Bonifay, Florida facts for kids
Downtown Bonifay in 2017
Location in Holmes County and the state of Florida
|• Total||3.6 sq mi (9.4 km2)|
|• Land||3.6 sq mi (9.4 km2)|
|• Water||0 sq mi (0 km2)|
|Elevation||135 ft (41 m)|
|• Density||775.9/sq mi (297.2/km2)|
|Time zone||Central (CST) (UTC-6)|
|• Summer (DST)||CDT (UTC-5)|
|GNIS feature ID||0279203|
Bonifay is a city in Holmes County, Florida, United States. Bonifay was given its name from a prominent family that had a brick making factory in Pensacola, Florida. Frank Bonifay, the man behind the town's name, bought a stake in the L&N, now CSX, Railroad. As W. D. Chipley connected the rural Florida Panhandle, along the way he came up with names for certain communities the railroad bisected.  The population was 4,078 at the 2000 census. According to the 2010 U.S Census the population had diminished to 2,793 people. It is the county seat of Holmes County.
Bonifay is located at 30°47′N 85°41′W (30.791,-85.681.
According to the United States Census Bureau, the city has a total area of 3.6 square miles (9.3 km2), all land.
As of the census of 2000, there were 4,078 people, 1,095 households, and 669 families residing in the city. The population density was 1,126.9 people per square mile (435.0/km²). There were 1,216 housing units at an average density of 336.0 per square mile (129.7/km²). The racial makeup of the city was 68.71% White, 25.50% African American, 0.71% Native American, 1.03% Asian, 0.02% Pacific Islander, 1.89% from other races, and 2.13% from two or more races. Hispanic or Latino of any race were 4.12% of the population.
There were 1,095 households out of which 27.5% had children under the age of 18 living with them, 40.5% were married couples living together, 16.5% had a female householder with no husband present, and 38.9% were non-families. 36.4% of all households were made up of individuals and 18.9% had someone living alone who was 65 years of age or older. The average household size was 2.21 and the average family size was 2.87.
In the city, the population was spread out with 15.3% under the age of 18, 12.6% from 18 to 24, 38.9% from 25 to 44, 16.8% from 45 to 64, and 16.4% who were 65 years of age or older. The median age was 35 years. For every 100 females there were 172.8 males. For every 100 females age 18 and over, there were 192.0 males.
The median income for a household in the city was $21,216, and the median income for a family was $33,077. Males had a median income of $26,250 versus $18,529 for females. The per capita income for the city was $10,320. About 14.8% of families and 21.7% of the population were below the poverty line, including 28.0% of those under age 18 and 26.3% of those age 65 or over.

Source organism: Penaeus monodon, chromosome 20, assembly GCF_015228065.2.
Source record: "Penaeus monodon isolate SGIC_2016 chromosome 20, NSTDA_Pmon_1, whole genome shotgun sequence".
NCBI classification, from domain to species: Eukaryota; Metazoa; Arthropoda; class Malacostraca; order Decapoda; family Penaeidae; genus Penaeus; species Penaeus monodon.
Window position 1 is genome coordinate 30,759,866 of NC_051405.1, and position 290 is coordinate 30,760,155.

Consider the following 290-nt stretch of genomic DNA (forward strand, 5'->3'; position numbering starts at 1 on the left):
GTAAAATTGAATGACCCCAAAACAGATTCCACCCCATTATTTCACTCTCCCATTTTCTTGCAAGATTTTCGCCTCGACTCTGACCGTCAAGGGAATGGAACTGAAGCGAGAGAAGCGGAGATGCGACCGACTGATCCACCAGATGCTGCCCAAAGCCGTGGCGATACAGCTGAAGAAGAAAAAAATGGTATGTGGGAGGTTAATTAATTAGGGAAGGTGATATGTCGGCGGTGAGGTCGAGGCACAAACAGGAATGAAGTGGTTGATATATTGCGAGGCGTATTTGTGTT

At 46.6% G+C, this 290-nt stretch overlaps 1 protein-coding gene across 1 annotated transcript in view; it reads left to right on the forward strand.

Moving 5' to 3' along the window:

WTVY/Dothan has reported large property value increases due to real estate speculation.  However, as of August 3, 2006, the wildlife park project near Bonifay has been halted due to the termination of the agreement by the Holmes County Development Commission to sell 790 acres (3.2 km2) to Jim Fowler and his Fowler Center for Wildlife Education for the purpose of building the park.
The refundable deposit of $50,000.00 will be returned by the county. Among the many financial, logistical, and regulatory obstacles facing the construction of the park are the locations of a state prison, a county jail, and other public facilities within the proposed park, as depicted by the large white block and small white block areas to the northeast of a planned lake amidst the attractions in the park's master plan. Like other cities (e.g., Brunswick, Georgia, and Crestview, Florida) before it, Bonifay's brief flirtation with a Fowler-sponsored wildlife park came to an end.
Recently, however, the Fowler Project has been renewed, with Mr. Fowler no longer affiliated with Blue Dolphin II, Inc. After his contract with Blue Dolphin II, Inc., terminated in July 2007, Mr. Fowler expressed a renewed desire to construct his park in Bonifay, south of I-10.
The project may yet be terminated, since an environmental impact assessment has yet to be performed on the area. The assessment takes six months to perform, and the Fowler Project is being charged an additional $25,000 for each month of delay, in addition to the funds provided so that the Commission would consider the offer for the park.
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